Before the valley’s rugged mountain range was federally protected as Grand Teton National Park in 1929, the native Shoshone people referred to this valley as Teewinot, meaning “many pinnacles.”
In 1950, the park was expanded to include the 310,000-acre wilderness we know today. More than 3 million people visit Grand Teton National Park annually.
For locals and visitors alike, GTNP offers wild adventure right outside your door.
President Theodore Roosevelt summed up the Tetons best: “These are what mountains are supposed to look like.” But the Tetons, often snow-capped into July and home to a handful of glaciers, don’t just make for spectacular scenery. Depending on the season, you can hike, rock climb, Nordic and backcountry ski, boat, snowshoe, backpack, kayak, float, fish, and watch wildlife here.
None of the facilities in Grand Teton are open year-round. Campgrounds, restaurants, and lodges begin to open in mid-April depending on the operation, with all facilities open by mid-June. Everything remains open into mid-September, when campgrounds, restaurants, and hotels start closing for the season. You can expect all facilities to be closed by mid-October. The Inner Loop Road between the Bradley-Taggart Lakes Trailhead and Signal Mountain Lodge is closed to cars from November 1 to April 30. The Outer Loop Road, aka Highway 191/26, is open year-round. It’s near the Snake River Overlook on this road that photographer Ansel Adams took his iconic 1942 image The Tetons and Snake River.
Grand Teton National Park is dramatically different from season to season. Summer in the Tetons is in July and August, and during these months almost all the park’s 242 miles of trails are snow-free. A favorite time of year to visit for most people, summer offers a display of blooming wildflowers, scenic raft trips on the Snake River, and even the opportunity to take a dip in one of the park’s many lakes (a forewarning: the lakes rarely reach above 60 degrees Fahrenheit).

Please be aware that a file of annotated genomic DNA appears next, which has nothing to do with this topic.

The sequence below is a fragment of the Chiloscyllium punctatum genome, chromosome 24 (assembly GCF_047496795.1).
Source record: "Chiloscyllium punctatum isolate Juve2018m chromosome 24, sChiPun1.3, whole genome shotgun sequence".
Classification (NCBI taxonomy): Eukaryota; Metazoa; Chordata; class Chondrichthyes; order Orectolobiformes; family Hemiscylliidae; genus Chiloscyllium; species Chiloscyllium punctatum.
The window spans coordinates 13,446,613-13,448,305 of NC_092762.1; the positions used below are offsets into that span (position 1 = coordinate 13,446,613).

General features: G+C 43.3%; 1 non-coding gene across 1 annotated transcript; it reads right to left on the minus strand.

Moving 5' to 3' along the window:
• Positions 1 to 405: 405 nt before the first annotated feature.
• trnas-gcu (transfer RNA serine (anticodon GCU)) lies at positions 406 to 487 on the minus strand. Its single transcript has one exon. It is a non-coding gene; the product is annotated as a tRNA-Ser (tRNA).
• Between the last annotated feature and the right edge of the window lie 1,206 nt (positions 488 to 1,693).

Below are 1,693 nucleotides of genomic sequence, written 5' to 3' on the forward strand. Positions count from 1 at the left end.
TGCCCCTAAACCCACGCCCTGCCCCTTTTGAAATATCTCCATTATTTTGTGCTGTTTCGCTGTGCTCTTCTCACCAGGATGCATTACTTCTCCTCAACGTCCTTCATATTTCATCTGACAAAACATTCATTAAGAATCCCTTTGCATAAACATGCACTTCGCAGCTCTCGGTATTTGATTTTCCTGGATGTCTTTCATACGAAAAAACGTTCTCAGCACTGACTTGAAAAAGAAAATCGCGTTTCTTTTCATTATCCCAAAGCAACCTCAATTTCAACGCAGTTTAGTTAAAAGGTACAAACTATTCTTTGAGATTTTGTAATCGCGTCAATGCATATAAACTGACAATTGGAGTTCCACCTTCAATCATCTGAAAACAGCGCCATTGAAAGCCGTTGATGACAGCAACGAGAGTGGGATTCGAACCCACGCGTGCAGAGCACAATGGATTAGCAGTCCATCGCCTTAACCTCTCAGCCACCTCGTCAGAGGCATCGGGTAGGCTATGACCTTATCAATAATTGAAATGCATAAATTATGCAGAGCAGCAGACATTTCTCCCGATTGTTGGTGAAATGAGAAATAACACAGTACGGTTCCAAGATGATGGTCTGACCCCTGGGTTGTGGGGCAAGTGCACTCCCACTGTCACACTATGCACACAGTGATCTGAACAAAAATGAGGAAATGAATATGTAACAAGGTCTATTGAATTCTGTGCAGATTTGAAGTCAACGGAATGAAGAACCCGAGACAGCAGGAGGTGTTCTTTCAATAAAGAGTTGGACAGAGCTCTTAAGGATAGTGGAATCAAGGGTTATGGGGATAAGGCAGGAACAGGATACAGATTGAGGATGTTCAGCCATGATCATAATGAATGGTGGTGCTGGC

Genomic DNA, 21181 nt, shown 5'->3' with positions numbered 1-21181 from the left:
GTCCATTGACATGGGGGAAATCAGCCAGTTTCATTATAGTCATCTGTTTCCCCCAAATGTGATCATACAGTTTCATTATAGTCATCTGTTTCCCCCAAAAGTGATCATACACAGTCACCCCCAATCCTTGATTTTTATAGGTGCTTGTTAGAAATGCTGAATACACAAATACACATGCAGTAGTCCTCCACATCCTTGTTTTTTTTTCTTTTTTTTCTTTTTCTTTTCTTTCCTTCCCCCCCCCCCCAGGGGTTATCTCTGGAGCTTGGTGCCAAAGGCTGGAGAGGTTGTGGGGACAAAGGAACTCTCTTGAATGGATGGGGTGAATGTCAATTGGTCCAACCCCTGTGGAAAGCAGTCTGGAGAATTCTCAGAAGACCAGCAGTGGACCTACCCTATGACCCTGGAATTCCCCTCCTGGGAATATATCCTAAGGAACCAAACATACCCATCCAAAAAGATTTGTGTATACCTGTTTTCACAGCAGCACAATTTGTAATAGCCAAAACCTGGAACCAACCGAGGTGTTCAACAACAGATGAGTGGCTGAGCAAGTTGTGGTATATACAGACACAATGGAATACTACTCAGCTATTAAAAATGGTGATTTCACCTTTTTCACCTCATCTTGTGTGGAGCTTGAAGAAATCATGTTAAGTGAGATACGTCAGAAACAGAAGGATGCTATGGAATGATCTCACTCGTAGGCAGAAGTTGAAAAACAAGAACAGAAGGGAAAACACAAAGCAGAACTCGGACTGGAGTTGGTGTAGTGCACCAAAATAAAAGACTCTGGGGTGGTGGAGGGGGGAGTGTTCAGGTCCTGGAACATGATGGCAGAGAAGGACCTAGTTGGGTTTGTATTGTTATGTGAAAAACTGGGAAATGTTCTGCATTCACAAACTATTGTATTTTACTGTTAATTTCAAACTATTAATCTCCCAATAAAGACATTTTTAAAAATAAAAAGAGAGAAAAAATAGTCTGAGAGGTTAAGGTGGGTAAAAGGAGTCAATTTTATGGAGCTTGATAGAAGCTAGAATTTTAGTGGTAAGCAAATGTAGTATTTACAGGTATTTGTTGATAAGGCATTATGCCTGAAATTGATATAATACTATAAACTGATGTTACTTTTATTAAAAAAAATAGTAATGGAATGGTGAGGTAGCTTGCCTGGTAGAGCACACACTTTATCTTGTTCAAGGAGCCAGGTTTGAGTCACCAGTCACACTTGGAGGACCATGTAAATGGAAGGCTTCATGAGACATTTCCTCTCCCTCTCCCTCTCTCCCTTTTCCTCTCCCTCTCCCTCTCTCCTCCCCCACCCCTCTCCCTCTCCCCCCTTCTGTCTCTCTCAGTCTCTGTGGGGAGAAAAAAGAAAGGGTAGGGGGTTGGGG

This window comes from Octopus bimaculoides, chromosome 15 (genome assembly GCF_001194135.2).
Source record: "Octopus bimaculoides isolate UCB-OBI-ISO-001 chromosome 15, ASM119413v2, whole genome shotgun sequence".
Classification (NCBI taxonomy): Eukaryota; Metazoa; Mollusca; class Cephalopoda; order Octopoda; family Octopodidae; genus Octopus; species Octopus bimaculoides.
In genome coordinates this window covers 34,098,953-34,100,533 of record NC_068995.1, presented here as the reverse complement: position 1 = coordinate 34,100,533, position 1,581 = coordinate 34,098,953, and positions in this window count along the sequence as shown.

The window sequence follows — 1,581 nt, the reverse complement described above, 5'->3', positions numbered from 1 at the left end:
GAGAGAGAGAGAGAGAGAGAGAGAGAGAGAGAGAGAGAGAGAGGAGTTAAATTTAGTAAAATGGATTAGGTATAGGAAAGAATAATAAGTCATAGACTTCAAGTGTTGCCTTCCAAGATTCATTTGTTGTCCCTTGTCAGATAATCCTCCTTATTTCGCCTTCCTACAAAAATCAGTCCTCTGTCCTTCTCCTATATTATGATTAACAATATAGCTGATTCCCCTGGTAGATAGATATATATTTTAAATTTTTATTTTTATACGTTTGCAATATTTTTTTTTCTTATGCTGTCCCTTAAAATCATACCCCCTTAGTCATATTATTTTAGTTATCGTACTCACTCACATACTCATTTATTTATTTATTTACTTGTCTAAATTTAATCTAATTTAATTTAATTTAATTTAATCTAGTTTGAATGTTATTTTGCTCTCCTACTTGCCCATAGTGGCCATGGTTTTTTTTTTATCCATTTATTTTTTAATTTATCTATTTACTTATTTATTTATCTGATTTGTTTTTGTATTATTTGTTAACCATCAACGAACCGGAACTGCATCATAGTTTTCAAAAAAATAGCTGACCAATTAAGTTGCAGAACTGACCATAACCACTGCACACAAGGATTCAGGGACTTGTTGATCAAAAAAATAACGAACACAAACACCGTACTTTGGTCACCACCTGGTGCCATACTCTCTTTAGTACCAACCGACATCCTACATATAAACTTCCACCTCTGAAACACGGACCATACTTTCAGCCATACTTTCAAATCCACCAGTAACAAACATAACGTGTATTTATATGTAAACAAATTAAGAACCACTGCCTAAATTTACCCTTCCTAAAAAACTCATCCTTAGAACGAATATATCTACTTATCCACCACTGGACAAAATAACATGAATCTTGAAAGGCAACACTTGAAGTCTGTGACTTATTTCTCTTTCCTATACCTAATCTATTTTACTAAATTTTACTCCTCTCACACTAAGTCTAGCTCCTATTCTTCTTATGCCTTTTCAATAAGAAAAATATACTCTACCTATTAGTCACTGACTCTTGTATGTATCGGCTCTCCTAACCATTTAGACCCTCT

Fall is in early to mid-September into October. During this time you might experience peaceful sunny days, blazing fall colors, snowstorms, or all of the above. It’s also one of the best times to spot wildlife as bears begin to fatten up for hibernation, elk are in rut, and bison migrate to their winter range.
Winter comes to the park in November and lasts through March. During this time an average of 10 feet of snow covers the park’s lowest elevations and the lakes are deeply frozen. The Nordic and backcountry ski seasons usually run from November through April.
Spring in Grand Teton National Park is in April, May, and June. This is the best time to visit if you’re most interested in scenic drives, wildlife watching, and hiking on low-elevation trails.
There are many ways to have the perfect summer day in Jackson. Here are a few of my favorites.
However you choose to explore Yellowstone and Grand Teton national parks in the winter, you’ll find incredible scenery, adventure, and experiences.
Jackson Hole is one of the last few tourist destinations in the West that boasts incredibly dark and easily accessible views of a nearly pristine night sky.
Leaf-peepers and wildlife enthusiasts alike will love autumn since it’s a perfect time for hiking, scenic drives, photography, and wildlife watching.
From awe-inspiring encounters with nature to wild and western activities every kind, Jackson Hole offers once-in-a-lifetime experiences, 365 days a year.
Eager to glimpse your first bear, moose, or wolf? Challenge yourself with a run down black diamonds or class III rapids? Hook an 18-inch cutthroat? Meet a real cowboy? Watch a Teton sunset? This place is full of experiences you won't find that at home, or anywhere else for that matter. In Jackson Hole, wild adventures aren't just possible—they're already here waiting for you.
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